Abstract 60: Effect of Organ Transplantation on the Interpretation of Cell-free Fetal DNA Results

Conference Paper

Abstract Number: 690 Description: A 20-year-old African American female presented for routine fetal anatomy at our Fetal Diagnostic Center. The patient's medical history is complicated by congenital biliary atresia for which she underwent liver transplantation within the first five years of life. The ultrasound revealed a large fetal omphalocele, large ventricular septal defect with both pulmonary artery and aorta originating from the right ventricle and bilateral club feet. Fetal genitalia appeared female. Gestational age was established by ultrasound dating on the day of the exam and was estimated to be 19 weeks, 3 day. The risk of aneuploidy was discussed with the patient; she was offered prenatal screening and/or prenatal diagnosis and declined. Follow-up ultrasound performed at 24 gestational weeks revealed no additional anomalies and no evidence of growth restriction. The patient returned to clinic and elected to have cell-free fetal DNA (MaterniT21 Plus) screening. Results demonstrated an increase copy number of chromosome 18, consistent with Trisomy 18. Y chromosome material was present, consistent with a male fetus. The sample was run again and the presence of Y material was confirmed. Given the constellation of fetal anomalies and the discrepancy between ultrasound appearance of fetal genitalia and cell free fetal DNA results, a limited exam to re-evaluate the fetal genitalia was offered. The genitalia appeared to be unambiguously female. The patient was again offered amniocentesis, which she declined. The pregnancy resulted in an intrauterine fetal demise at 36 weeks, 1 day. Gross evaluation of the fetus revealed clenched hands with overlapping fingers, omphalocele, rocker bottom feet and female genitalia. Microarray performed on tissue obtained postmortem revealed 47,XX+18. Given the patient's history of liver transplantation, we suspected that the patient was the recipient of a male donor's liver and that this could explain the presence of Y chromosome material detected in cell-free fetal DNA. Liver is a highly regenerative tissue and we proposed that the high turnover of liver cells and apoptosis of cellular material, particularly DNA, explains the presence of Y chromosome material. With the patient's consent, we were able to obtain her United Network of Sharing (UNOS) number, contacted the organization and learned that the donor of the liver was male. A review of published medical literature (PubMed, Embase, Scopus, Web of Science, CINAHL) reveals no human case reports of human organ transplantation influencing cell-free fetal DNA prenatal screening results. Our review revealed only research conducted describing methods to detect microchimerism expression of transplanted organs and hypotheses for how their methods could be applied in a clinical testing scenario. The potential for a transplanted organ to affect results should be considered in technologies that utilize human DNA to provide or support clinical management. Our case is the first known to illustrate the effects of organ transplantation on prenatal cell free fetal DNA analysis and the complex genetic counseling involved. This is an important factor to consider in cases where patients with organ transplantation are interested in pursuing cell-free fetal DNA. Keywords: Counseling Cytogenetics Microarray Noninvasive prenatal diagnosis/screening Prenatal Diagnosis Transplantation Ultrasound Primary Topic Focus: Perinatal Genetics Secondary Topic Focus: Genetic Counseling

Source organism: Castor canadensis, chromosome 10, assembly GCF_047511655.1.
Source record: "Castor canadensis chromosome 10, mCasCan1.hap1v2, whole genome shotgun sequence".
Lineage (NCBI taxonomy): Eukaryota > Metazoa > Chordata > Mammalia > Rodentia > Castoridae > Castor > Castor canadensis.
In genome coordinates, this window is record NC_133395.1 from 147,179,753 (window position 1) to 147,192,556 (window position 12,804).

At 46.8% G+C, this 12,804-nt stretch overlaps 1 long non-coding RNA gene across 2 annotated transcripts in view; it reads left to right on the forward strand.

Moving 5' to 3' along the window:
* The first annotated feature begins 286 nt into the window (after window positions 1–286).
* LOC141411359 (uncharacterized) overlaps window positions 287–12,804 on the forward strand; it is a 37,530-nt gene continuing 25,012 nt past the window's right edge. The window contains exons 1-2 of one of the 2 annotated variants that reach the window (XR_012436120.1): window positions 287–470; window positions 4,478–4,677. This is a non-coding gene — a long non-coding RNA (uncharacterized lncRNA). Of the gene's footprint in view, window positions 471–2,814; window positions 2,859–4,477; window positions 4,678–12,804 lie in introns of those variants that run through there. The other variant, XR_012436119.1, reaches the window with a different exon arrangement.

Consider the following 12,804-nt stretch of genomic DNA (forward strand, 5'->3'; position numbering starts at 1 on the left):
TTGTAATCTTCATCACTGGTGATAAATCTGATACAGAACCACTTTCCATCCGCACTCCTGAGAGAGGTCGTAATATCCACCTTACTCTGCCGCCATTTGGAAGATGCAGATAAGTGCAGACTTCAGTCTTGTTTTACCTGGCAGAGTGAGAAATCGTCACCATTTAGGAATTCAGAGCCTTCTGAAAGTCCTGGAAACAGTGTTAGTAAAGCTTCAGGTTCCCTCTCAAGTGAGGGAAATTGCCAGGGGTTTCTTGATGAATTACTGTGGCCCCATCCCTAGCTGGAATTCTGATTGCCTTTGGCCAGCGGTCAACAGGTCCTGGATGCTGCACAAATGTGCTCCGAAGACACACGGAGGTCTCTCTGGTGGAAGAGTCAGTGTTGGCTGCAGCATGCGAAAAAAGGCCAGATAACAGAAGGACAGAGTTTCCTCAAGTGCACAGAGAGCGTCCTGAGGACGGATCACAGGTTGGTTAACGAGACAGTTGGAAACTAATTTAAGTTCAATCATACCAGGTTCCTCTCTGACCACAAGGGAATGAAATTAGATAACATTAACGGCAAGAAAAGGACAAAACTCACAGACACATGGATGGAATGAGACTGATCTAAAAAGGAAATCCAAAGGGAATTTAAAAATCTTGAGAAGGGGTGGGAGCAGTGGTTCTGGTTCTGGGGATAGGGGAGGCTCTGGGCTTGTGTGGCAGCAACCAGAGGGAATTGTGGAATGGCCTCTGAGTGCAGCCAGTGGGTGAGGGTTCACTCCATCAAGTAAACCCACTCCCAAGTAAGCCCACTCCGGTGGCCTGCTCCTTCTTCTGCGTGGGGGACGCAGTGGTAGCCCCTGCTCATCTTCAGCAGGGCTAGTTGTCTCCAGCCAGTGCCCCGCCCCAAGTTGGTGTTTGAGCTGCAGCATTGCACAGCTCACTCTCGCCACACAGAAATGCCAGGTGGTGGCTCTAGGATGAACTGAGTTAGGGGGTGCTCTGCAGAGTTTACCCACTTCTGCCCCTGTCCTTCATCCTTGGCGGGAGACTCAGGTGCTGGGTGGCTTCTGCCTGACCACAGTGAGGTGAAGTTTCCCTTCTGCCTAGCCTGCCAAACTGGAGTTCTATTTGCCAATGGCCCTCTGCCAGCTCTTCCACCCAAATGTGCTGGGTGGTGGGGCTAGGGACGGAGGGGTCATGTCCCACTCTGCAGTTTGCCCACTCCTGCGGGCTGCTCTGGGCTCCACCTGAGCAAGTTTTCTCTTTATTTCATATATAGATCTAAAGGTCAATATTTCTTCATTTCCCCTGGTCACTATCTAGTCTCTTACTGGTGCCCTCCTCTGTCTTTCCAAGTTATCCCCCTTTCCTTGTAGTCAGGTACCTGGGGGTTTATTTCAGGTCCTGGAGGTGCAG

Full Text

Duke Authors

Cited Authors

  • Nunez, KP; Boyd, B; Livingston, EG

Published Date

  • 2015

Published By

Place of Publication

  • Salt Lake City, UT

Conference Name

  • ACMG Annual Clinical Genetics Meeting

Conference Location

  • First Author: Kristin Paulyson Nunez, M.S Duke University Medical Center Durham, NC Co-Author(s): Brita K. Boyd, MD Duke University Medical Center Durham, NC Elizabeth G. Livingston, MD Duke University Medical Center Durham, NC